Boeing to meet with FAA on Dreamliner fixes: source

Wed Feb 20, 2013 6:30pm EST
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By Andrea Shalal-Esa and Anurag Kotoky

WASHINGTON/NEW DELHI (Reuters) - A senior Boeing Co (BA.N: Quote) executive will meet with the head of the U.S. Federal Aviation Administration on Friday and present a series of measures aimed at preventing battery failures that grounded its 787 Dreamliner fleet for five weeks, according to a source familiar with the plans.

Ray Conner, who heads Boeing's commercial airplanes unit, will explain the proposed changes to FAA Administrator Michael Huerta on Friday, but the plans have already been vetted with lower level U.S. government officials, the source said.

If Huerta and U.S. Transportation Secretary Ray LaHood accept the proposed plan, that could lay the groundwork for resuming flights of the Boeing 787 by April, said the source, who asked not to be identified.

The engineering changes that Boeing has proposed include an improved box to contain any possible fire in the airliner's lithium-ion batteries. They are aimed at addressing four possible causes for the battery failures that resulted in a fire in a parked 787 in Boston on January 7, and a separate incident that forced a second 787 to make an emergency landing in Japan.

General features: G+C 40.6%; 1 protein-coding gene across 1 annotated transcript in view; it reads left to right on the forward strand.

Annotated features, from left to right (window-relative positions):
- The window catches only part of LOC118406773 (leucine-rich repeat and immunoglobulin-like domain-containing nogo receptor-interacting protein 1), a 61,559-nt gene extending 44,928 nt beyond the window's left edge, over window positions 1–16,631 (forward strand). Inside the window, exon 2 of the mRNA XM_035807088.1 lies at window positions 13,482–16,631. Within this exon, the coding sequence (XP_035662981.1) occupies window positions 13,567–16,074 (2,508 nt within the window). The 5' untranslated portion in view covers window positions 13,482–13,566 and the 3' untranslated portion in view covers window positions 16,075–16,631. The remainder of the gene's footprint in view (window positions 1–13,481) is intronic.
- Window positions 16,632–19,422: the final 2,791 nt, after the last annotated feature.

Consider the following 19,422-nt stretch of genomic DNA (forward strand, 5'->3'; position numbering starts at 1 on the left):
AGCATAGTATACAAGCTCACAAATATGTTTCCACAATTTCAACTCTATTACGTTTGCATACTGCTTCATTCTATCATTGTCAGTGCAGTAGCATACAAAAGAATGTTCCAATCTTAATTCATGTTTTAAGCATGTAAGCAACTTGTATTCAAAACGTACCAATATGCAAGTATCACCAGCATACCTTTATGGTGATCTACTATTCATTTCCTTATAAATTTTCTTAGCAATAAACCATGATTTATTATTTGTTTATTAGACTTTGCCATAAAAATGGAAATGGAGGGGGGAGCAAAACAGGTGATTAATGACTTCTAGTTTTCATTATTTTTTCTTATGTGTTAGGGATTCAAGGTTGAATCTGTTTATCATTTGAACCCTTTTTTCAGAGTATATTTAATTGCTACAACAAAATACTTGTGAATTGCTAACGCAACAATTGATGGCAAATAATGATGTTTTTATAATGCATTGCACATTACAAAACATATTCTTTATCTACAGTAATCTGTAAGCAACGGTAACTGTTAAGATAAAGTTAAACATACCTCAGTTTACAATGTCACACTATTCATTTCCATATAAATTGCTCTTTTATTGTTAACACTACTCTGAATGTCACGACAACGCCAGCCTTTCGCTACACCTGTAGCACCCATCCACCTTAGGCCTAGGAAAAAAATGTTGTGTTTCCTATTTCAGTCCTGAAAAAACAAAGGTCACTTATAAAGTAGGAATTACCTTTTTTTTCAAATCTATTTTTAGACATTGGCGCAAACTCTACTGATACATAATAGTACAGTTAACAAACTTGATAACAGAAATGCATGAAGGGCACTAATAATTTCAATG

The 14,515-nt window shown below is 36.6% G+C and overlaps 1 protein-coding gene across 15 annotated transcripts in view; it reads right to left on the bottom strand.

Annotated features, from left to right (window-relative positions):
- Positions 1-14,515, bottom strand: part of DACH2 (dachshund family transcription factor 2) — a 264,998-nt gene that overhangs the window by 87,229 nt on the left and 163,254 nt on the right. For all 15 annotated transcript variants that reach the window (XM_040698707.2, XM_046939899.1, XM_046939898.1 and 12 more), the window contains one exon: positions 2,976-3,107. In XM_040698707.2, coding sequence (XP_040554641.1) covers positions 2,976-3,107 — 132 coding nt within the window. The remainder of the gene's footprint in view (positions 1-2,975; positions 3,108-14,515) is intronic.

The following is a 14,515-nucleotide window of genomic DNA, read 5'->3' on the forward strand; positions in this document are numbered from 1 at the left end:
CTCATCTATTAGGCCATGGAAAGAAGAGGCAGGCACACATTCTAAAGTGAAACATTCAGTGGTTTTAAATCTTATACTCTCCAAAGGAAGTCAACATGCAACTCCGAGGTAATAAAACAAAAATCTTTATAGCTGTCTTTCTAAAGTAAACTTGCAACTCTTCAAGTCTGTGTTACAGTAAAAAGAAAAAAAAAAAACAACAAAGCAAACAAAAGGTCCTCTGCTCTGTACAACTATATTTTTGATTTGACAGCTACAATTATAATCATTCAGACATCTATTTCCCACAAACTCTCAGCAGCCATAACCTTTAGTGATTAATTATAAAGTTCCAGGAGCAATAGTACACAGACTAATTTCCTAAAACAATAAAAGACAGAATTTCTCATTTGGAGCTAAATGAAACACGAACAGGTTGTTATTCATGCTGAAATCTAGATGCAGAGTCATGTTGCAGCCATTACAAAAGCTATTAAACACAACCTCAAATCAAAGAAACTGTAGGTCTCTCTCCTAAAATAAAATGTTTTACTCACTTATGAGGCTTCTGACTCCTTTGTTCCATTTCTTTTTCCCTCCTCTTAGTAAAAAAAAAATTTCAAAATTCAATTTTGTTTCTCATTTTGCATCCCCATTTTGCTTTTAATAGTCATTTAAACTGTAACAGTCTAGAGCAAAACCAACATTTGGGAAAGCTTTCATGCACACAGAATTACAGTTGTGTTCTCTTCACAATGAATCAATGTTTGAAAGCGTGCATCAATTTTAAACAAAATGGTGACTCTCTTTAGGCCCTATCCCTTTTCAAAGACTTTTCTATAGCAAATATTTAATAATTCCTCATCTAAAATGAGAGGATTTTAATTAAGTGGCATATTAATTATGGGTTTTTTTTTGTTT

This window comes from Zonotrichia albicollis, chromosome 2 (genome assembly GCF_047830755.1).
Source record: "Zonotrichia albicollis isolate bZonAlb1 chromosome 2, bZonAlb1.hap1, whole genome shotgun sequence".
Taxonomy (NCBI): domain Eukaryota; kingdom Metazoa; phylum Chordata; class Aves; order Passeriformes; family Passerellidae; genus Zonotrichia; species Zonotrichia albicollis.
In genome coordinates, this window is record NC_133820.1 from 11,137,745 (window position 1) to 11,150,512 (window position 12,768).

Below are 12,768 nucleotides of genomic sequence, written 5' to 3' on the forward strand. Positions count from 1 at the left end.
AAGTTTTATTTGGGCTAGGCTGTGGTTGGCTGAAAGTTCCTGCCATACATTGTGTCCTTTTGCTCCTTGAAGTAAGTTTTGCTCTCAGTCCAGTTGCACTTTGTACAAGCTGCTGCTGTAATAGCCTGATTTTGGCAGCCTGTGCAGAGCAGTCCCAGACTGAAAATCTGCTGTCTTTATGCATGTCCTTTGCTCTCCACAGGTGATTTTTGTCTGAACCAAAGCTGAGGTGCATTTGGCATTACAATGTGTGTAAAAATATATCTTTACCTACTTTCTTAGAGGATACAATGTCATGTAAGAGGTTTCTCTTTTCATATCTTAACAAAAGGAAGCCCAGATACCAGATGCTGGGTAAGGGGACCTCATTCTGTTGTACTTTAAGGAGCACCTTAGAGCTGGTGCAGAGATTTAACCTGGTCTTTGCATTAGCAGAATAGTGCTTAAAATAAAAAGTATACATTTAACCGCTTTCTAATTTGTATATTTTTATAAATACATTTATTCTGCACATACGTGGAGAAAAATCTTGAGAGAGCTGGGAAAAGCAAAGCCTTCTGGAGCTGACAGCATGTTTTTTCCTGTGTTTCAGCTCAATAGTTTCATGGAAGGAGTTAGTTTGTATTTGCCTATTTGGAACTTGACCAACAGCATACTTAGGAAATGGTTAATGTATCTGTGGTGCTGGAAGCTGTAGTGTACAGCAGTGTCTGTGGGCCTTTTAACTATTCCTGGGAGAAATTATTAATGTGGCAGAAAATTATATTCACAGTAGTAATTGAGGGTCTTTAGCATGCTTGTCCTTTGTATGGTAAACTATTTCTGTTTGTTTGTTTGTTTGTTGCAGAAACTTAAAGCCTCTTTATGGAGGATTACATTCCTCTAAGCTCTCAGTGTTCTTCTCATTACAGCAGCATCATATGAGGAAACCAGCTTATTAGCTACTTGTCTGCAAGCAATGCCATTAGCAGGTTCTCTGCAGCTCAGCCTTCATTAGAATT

The grounding of all 50 Dreamliners that have already been delivered is costing Boeing and the airlines that operate the world's newest airliner dearly, compounding pressures caused by earlier delays in 787 deliveries.

On Wednesday, the chief executive of Australia's Qantas Airlines Ltd. (QAN.AX: Quote) said it had received $125 million in compensation income from Boeing for 787 delivery delays.

Analysts estimate the world's largest planemaker is missing out on about $200 million in delivery payments every month that the 787 remains grounded, while spending as much as $1 billion a month to keep its 787 production line running.

A second source familiar with Boeing's plans told Reuters that the company also planned to increase the space between the cells in the lithium-ion batteries made by Japan's GS Yuasa as a potential fix. (6674.T: Quote).   Continued...

A Dreamliner belonging to Polish airline LOT is being parked on the tarmac at Chopin International Airport in Warsaw February 13, 2013. REUTERS/Peter Andrews